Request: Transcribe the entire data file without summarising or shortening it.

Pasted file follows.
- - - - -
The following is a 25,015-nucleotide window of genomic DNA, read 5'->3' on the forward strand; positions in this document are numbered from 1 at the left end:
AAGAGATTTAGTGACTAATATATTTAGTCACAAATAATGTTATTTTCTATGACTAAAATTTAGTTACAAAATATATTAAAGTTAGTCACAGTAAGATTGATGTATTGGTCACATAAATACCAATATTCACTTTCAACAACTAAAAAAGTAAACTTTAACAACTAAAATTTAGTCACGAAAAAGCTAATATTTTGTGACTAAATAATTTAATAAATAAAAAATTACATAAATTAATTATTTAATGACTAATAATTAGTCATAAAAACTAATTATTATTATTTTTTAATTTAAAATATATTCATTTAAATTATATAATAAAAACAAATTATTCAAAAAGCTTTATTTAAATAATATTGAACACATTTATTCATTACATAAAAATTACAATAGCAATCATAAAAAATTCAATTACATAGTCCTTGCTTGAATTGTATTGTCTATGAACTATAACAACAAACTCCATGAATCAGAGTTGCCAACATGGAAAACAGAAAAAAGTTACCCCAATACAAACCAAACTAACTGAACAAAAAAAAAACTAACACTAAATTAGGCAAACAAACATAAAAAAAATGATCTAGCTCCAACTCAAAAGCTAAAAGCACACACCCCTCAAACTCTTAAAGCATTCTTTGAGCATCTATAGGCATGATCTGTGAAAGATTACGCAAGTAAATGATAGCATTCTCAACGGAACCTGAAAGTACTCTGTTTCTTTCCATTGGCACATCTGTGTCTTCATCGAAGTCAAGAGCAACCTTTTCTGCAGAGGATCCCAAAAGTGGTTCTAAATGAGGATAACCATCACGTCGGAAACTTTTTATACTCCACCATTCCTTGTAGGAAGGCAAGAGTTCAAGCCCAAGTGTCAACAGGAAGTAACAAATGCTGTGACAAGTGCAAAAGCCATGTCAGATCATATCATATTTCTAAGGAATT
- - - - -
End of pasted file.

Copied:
The following is a 25,015-nucleotide window of genomic DNA, read 5'->3' on the forward strand; positions in this document are numbered from 1 at the left end:
AAGAGATTTAGTGACTAATATATTTAGTCACAAATAATGTTATTTTCTATGACTAAAATTTAGTTACAAAATATATTAAAGTTAGTCACAGTAAGATTGATGTATTGGTCACATAAATACCAATATTCACTTTCAACAACTAAAAAAGTAAACTTTAACAACTAAAATTTAGTCACGAAAAAGCTAATATTTTGTGACTAAATAATTTAATAAATAAAAAATTACATAAATTAATTATTTAATGACTAATAATTAGTCATAAAAACTAATTATTATTATTTTTTAATTTAAAATATATTCATTTAAATTATATAATAAAAACAAATTATTCAAAAAGCTTTATTTAAATAATATTGAACACATTTATTCATTACATAAAAATTACAATAGCAATCATAAAAAATTCAATTACATAGTCCTTGCTTGAATTGTATTGTCTATGAACTATAACAACAAACTCCATGAATCAGAGTTGCCAACATGGAAAACAGAAAAAAGTTACCCCAATACAAACCAAACTAACTGAACAAAAAAAAAACTAACACTAAATTAGGCAAACAAACATAAAAAAAATGATCTAGCTCCAACTCAAAAGCTAAAAGCACACACCCCTCAAACTCTTAAAGCATTCTTTGAGCATCTATAGGCATGATCTGTGAAAGATTACGCAAGTAAATGATAGCATTCTCAACGGAACCTGAAAGTACTCTGTTTCTTTCCATTGGCACATCTGTGTCTTCATCGAAGTCAAGAGCAACCTTTTCTGCAGAGGATCCCAAAAGTGGTTCTAAATGAGGATAACCATCACGTCGGAAACTTTTTATACTCCACCATTCCTTGTAGGAAGGCAAGAGTTCAAGCCCAAGTGTCAACAGGAAGTAACAAATGCTGTGACAAGTGCAAAAGCCATGTCAGATCATATCATATTTCTAAGGAATT